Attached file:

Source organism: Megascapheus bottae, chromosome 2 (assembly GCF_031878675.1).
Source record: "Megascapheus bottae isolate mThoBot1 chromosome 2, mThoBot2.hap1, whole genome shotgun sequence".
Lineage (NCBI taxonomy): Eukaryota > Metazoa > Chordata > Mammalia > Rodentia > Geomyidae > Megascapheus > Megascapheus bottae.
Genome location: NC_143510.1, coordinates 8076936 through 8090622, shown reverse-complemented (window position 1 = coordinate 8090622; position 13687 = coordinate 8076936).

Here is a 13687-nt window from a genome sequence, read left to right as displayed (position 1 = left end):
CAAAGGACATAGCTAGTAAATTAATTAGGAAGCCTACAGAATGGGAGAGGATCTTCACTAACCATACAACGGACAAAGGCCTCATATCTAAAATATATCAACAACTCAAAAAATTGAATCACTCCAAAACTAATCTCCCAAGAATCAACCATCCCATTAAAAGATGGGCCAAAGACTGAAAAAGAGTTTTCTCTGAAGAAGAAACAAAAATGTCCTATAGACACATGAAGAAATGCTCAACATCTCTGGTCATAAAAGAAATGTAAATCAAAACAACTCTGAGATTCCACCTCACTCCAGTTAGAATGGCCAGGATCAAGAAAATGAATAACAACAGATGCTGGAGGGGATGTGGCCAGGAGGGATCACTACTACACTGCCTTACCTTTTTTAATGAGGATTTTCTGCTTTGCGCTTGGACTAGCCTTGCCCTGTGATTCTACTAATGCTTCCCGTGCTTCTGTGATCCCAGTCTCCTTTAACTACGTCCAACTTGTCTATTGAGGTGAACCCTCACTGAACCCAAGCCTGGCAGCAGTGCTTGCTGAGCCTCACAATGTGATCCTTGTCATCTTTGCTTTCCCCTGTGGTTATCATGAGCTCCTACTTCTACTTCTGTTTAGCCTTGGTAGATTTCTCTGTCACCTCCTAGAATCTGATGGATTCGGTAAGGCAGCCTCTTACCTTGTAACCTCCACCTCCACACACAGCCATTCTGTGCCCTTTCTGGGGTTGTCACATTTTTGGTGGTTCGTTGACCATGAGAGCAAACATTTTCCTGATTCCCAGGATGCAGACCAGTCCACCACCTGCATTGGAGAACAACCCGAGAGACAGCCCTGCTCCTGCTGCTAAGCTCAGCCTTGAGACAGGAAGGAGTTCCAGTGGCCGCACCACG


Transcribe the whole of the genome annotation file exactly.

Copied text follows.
Source organism: Megascapheus bottae, chromosome 2 (assembly GCF_031878675.1).
Source record: "Megascapheus bottae isolate mThoBot1 chromosome 2, mThoBot2.hap1, whole genome shotgun sequence".
Lineage (NCBI taxonomy): Eukaryota > Metazoa > Chordata > Mammalia > Rodentia > Geomyidae > Megascapheus > Megascapheus bottae.
Genome location: NC_143510.1, coordinates 8076936 through 8090622, shown reverse-complemented (window position 1 = coordinate 8090622; position 13687 = coordinate 8076936).

Here is a 13687-nt window from a genome sequence, read left to right as displayed (position 1 = left end):
CAAAGGACATAGCTAGTAAATTAATTAGGAAGCCTACAGAATGGGAGAGGATCTTCACTAACCATACAACGGACAAAGGCCTCATATCTAAAATATATCAACAACTCAAAAAATTGAATCACTCCAAAACTAATCTCCCAAGAATCAACCATCCCATTAAAAGATGGGCCAAAGACTGAAAAAGAGTTTTCTCTGAAGAAGAAACAAAAATGTCCTATAGACACATGAAGAAATGCTCAACATCTCTGGTCATAAAAGAAATGTAAATCAAAACAACTCTGAGATTCCACCTCACTCCAGTTAGAATGGCCAGGATCAAGAAAATGAATAACAACAGATGCTGGAGGGGATGTGGCCAGGAGGGATCACTACTACACTGCCTTACCTTTTTTAATGAGGATTTTCTGCTTTGCGCTTGGACTAGCCTTGCCCTGTGATTCTACTAATGCTTCCCGTGCTTCTGTGATCCCAGTCTCCTTTAACTACGTCCAACTTGTCTATTGAGGTGAACCCTCACTGAACCCAAGCCTGGCAGCAGTGCTTGCTGAGCCTCACAATGTGATCCTTGTCATCTTTGCTTTCCCCTGTGGTTATCATGAGCTCCTACTTCTACTTCTGTTTAGCCTTGGTAGATTTCTCTGTCACCTCCTAGAATCTGATGGATTCGGTAAGGCAGCCTCTTACCTTGTAACCTCCACCTCCACACACAGCCATTCTGTGCCCTTTCTGGGGTTGTCACATTTTTGGTGGTTCGTTGACCATGAGAGCAAACATTTTCCTGATTCCCAGGATGCAGACCAGTCCACCACCTGCATTGGAGAACAACCCGAGAGACAGCCCTGCTCCTGCTGCTAAGCTCAGCCTTGAGACAGGAAGGAGTTCCAGTGGCCGCACCACG